Closing Your Speech Effectively: How to Leave Them Wanting More

This article is an excerpt from the Shortform book guide to "Public Speaking for Success" by Dale Carnegie. Shortform has the world's best summaries and analyses of books you should be reading.

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How detailed should you be when you plan the ending of your speech? Is it ever a good idea to close with a quote?

In his classic book Public Speaking for Success, Dale Carnegie shares his essential teachings about crafting and delivering a memorable speech. He includes some guidelines on closing your speech effectively.

Read more to learn how to close your speech in a way that leaves your audience wanting more.

Closing Your Speech

Closing your speech in a memorable way requires that you leave the audience with a final, powerful, and clear restatement of your argument’s main thrust. According to Carnegie, there’s no perfect prescription for achieving this. You won’t do it that well in your first few speeches, but, over time, you’ll develop a sense of when your point is clear and when the timing is right to end.

Generally, that point comes not long after the peak, or climax, of your speech. That is, once you’ve landed on the main, cumulative thrust of your argument, start looking to wrap the speech up. This works because you’ll stop while your audience is still enjoying your speech and leave them wanting more. If, in contrast, you drag things out, you’ll lose their interest. 

(Shortform note: Another way to look at your peak or climax is as your main point, which Joel Schwartzberg defines in Get to the Point! as a clear assertion that you can explain and support. Many people, he argues, fail to get to the point—often because they don’t really know what it is—and thereby lose their listeners. If you’re still feeling fuzzy on your point, use Schwartzberg’s strategy to identify a proper point: State your point as an “I believe that (your point)” sentence. If it doesn’t make sense (“I believe that bad construction and zoning laws”), it’s not a point. Then, rewrite it to fit this formula—“I believe that bad construction and zoning laws lead to runaway development, inefficient use of resources, and ecological damage.”)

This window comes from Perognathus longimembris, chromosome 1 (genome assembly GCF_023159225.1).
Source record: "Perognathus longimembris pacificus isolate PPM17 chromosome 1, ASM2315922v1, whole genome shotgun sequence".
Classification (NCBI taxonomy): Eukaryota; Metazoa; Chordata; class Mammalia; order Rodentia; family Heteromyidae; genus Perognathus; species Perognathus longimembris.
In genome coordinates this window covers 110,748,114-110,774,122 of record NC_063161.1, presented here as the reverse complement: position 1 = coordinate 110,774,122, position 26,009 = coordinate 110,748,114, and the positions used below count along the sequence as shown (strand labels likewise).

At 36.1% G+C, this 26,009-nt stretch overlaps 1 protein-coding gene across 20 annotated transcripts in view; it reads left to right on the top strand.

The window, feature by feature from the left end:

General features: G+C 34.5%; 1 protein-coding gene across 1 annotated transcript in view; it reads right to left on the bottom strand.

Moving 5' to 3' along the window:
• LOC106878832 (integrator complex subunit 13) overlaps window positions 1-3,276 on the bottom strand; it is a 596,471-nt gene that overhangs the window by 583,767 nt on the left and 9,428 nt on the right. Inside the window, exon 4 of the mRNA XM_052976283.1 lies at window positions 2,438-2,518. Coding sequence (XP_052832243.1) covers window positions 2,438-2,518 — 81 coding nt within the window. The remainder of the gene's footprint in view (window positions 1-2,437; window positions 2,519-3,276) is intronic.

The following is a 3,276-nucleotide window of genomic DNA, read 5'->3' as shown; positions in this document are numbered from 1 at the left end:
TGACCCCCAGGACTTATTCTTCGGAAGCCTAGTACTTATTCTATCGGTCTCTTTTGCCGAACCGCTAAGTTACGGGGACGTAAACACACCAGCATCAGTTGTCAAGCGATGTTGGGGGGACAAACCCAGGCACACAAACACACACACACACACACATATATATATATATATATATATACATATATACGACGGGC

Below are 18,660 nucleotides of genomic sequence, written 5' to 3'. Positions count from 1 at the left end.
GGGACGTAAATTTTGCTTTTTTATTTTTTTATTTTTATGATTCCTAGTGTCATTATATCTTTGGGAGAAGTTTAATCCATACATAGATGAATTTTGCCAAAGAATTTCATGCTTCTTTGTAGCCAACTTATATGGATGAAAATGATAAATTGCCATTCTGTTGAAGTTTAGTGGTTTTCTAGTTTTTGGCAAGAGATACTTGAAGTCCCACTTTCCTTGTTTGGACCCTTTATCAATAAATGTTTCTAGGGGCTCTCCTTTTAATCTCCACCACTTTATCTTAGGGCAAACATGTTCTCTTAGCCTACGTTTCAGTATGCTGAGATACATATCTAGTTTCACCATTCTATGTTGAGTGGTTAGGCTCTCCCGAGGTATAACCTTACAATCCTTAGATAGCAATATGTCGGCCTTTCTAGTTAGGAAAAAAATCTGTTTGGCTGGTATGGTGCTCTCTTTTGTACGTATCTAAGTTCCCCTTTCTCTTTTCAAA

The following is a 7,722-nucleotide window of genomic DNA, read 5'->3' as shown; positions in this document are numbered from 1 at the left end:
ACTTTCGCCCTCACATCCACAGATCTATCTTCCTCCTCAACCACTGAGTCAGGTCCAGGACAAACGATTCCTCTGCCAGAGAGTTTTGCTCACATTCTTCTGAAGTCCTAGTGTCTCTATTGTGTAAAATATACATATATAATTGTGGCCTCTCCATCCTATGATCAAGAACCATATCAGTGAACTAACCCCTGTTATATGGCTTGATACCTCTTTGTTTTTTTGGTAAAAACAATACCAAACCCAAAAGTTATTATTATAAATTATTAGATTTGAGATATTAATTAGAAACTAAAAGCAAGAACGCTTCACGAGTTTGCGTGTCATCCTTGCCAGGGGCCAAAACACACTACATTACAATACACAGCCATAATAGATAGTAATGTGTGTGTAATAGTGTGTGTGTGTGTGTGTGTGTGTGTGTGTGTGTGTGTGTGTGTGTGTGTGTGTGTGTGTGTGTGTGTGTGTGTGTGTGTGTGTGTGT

Carnegie asserts that, since endings are so important, you should plan yours out word for word. Write it out ahead of time, revise it, and try it out on friends and family to get feedback. Keep revising it and getting feedback until your helpers clearly feel roused by the ending. As you’re crafting your ending, consider Carnegie’s four techniques:

  • Recap your argument. This refreshes your logic in the audience’s minds and helps them put the whole thing together. 
  • Call for action. Having made your argument, make a passionate statement as to what needs to be done about your topic.
  • Thank your audience. If you sincerely feel it, express your pleasure, gratitude, or enjoyment at speaking for them.
  • Use a famous quote. If a famous quote more powerfully sums up your argument than you could, take advantage of that fact.
More Ways to End Your Speech

In TED Talks, Chris Anderson corroborates Carnegie’s emphasis on the importance of a strong ending. He adds that the ending is how your audience will remember your entire speech and that even the best speeches can fail due to poorly planned endings. He offers a few different options from Carnegie, including:

• Apply your main point to a broader situation: “If this change in pedagogy worked in one school district, imagine how it could transform education nationwide!”
• Declare your mission: “ … That’s why I’m starting a consulting firm to teach this new methodology everywhere I can.”
• Paint a picture of your dream: “ … Just think—thousands of teachers and students with happier, more effective classrooms, better relationships, and fewer kids left to slip through the cracks.”
Closing Your Speech Effectively: How to Leave Them Wanting More

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  • Why public speaking is one of the most important skills to have
  • How to overcome the fear of public speaking and adopt poise
  • How to research, write, and deliver a memorable speech

Elizabeth Whitworth

Elizabeth has a lifelong love of books. She devours nonfiction, especially in the areas of history, theology, and philosophy. A switch to audiobooks has kindled her enjoyment of well-narrated fiction, particularly Victorian and early 20th-century works. She appreciates idea-driven books—and a classic murder mystery now and then. Elizabeth has a blog and is writing a book about the beginning and the end of suffering.

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